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  • 22 Sep 2020 11:38 | Anonymous member (Administrator)

    CETA, the Comprehensive Economic Trade Agreement between Canada and the European Union came into provisional effect after almost a decade of negotiations on September 21st 2017. As we celebrate the third anniversary, we take a look at the impact it has had on trade.

    Customs duties or tariffs were eliminated on most products and the Agreement opened opportunities for manufacturers, exporters, importers, wholesalers, distributors and retailers on both sides of the ocean. In addition to making European and Canadian products more competitive in our mutual markets, it created new openings for services and public procurement in both directions, both at the national and provincial level.

    Dutch exports to Canada rose 16% in the first two years. Canadian exports to the Netherlands rose a massive 68% during the same period.

    You can see the figures for all of the EU countries here.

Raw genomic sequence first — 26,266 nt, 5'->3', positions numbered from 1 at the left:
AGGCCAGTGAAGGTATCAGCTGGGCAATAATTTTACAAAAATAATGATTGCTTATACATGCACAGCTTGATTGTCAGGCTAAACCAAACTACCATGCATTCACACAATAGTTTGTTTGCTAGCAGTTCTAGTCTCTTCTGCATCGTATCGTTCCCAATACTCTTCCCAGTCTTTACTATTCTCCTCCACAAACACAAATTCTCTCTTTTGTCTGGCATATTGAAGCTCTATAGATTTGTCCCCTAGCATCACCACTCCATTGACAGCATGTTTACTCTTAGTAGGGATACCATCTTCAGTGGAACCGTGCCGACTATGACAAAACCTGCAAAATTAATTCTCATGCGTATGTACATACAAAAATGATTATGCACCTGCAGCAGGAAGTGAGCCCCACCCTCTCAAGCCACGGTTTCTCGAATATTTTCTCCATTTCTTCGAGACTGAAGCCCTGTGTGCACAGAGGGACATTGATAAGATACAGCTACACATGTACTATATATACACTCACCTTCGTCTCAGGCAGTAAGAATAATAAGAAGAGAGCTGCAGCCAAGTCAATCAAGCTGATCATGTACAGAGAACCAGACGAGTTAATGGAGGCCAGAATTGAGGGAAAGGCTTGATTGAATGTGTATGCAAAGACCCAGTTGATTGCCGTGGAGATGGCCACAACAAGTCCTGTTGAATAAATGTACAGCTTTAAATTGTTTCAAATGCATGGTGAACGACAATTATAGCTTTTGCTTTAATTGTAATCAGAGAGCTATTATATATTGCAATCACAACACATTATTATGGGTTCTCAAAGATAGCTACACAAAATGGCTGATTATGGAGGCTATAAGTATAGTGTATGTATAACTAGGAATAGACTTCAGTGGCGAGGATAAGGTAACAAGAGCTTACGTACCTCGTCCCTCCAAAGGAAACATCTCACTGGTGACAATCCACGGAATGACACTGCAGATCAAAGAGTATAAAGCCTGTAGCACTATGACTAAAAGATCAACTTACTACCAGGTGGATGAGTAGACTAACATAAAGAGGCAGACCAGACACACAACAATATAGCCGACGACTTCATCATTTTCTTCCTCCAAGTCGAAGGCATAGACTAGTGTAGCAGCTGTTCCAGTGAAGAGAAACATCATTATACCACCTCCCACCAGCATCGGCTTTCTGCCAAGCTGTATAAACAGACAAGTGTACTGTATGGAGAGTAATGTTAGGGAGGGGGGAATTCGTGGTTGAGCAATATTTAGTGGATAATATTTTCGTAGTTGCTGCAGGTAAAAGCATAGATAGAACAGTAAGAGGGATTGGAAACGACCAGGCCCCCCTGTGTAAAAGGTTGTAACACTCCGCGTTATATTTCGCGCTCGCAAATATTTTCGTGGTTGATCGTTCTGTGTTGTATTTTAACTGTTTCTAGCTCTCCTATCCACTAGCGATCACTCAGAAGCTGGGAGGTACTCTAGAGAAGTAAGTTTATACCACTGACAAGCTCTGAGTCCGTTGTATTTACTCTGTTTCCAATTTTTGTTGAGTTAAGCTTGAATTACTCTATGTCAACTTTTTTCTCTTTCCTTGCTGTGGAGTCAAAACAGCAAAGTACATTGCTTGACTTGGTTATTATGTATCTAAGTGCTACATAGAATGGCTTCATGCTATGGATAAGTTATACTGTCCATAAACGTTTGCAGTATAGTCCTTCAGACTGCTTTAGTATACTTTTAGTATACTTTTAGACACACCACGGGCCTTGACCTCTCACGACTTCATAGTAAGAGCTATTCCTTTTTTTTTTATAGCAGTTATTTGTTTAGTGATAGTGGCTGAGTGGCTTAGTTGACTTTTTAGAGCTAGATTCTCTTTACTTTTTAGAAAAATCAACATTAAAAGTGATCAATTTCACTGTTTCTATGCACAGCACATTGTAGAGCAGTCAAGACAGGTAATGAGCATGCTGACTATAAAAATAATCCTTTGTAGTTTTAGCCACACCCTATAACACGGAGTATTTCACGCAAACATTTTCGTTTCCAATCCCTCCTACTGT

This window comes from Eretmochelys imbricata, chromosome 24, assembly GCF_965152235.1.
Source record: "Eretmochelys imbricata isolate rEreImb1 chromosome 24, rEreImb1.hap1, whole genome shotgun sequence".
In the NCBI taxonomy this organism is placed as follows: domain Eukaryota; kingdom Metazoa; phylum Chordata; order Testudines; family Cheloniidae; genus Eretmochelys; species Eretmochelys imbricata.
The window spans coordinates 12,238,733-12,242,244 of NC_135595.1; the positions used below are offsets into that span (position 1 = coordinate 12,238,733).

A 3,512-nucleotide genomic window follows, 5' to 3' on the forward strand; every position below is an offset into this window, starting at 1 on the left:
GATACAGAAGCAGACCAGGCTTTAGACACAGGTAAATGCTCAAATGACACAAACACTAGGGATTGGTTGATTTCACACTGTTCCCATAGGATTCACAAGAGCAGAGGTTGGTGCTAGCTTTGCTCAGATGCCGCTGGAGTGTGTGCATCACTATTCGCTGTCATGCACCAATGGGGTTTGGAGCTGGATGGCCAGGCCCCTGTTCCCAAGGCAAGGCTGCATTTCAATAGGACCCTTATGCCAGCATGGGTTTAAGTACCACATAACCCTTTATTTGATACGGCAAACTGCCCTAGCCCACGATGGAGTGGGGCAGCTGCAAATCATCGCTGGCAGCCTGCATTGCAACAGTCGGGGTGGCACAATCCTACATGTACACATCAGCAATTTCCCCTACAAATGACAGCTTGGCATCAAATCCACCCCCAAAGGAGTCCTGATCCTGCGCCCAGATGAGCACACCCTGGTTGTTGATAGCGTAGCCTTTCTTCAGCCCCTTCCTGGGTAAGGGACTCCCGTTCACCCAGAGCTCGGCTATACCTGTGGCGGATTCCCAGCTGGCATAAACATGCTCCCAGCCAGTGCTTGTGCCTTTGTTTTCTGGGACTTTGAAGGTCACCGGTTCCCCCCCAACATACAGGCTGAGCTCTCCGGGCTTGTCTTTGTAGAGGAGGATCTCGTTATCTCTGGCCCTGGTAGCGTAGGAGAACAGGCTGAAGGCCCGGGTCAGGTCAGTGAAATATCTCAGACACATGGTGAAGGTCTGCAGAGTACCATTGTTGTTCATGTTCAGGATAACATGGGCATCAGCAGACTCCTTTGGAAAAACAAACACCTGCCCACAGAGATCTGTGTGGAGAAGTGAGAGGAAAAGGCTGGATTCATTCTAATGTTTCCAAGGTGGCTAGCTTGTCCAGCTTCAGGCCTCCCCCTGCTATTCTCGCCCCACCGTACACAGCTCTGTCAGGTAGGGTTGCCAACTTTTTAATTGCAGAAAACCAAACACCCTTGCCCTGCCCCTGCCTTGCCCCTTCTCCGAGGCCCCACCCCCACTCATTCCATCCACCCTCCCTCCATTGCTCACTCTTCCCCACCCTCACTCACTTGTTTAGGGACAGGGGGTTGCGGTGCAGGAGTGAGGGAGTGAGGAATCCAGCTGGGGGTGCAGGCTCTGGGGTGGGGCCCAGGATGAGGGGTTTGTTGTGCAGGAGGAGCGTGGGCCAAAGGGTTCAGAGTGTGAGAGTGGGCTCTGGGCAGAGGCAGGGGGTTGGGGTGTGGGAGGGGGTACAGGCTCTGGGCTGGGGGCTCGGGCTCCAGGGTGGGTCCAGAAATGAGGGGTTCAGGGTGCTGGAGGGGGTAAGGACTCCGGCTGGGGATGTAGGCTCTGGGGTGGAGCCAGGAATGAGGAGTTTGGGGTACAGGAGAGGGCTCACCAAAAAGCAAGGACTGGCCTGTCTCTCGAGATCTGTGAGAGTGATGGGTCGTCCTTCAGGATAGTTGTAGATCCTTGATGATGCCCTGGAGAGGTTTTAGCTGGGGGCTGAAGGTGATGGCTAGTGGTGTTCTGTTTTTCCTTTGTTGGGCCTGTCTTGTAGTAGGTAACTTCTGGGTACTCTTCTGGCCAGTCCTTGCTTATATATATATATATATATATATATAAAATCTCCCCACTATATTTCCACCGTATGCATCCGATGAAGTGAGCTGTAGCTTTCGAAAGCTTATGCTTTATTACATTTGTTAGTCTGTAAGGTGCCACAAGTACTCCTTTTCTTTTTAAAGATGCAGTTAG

• 19 Jun 2020 16:04 | Anonymous member (Administrator)

    Also known as Blueberry Grunt, this cobbler is delicious served with a scoop of ice cream! Canada is the largest producer and exporter of lowbush (wild) blueberries. Wild blueberries are grown primarily in the Maritimes, Quebec and Ontario, while B.C. grows 93% of the highbush (cultivated) blueberries!

    Image of a blueberry cobbler in a white dish

    Ingredients

    • 3 cups (750 ml) blueberries, fresh or frozen
    • ¼ cup (60 ml) maple syrup
    • ¼ tsp (1.25 ml) ground cinnamon
    • 1 ½ cups (375 ml) all purpose flour
    • ¼ cup (60 ml) sugar
    • 2 tsp (10 ml) baking powder
    • ¼ tsp (1.25 ml) salt
    • 4 tbsp (60 ml) cold butter, diced
    • ½ cup (125 ml) milk

    Preparation

    Preheat oven to 350ºF (175ºC). Spray a 9.5 in (24 cm) round pie plate.

    In a medium bowl, combine the blueberries, the maple syrup and the cinnamon. Stir to combine. Transfer to the round pie plate

    Prepare the batter. In a large bowl, mix the flour, sugar, baking powder and salt. Cut the butter in using a pastry blender until the mixture resembles coarse breadcrumbs. Slowly add the milk and stir just until combined. The batter will be thick. Spread the batter over the blueberry mixture. It won’t cover completely.

    Bake for 30 to 35 minutes, or until the top is slightly golden. Serve warm, with a scoop of ice cream if desired.

    For more ideas to celebrate Canada Day, visit canada.ca/en/canadian-heritage/campaigns/canada-day.html

  • 18 Jun 2020 11:43 | Anonymous member (Administrator)

    How can you keep the regularity of daily routines when nothing about your life feels regular? Has your mood altered since being in lockdown?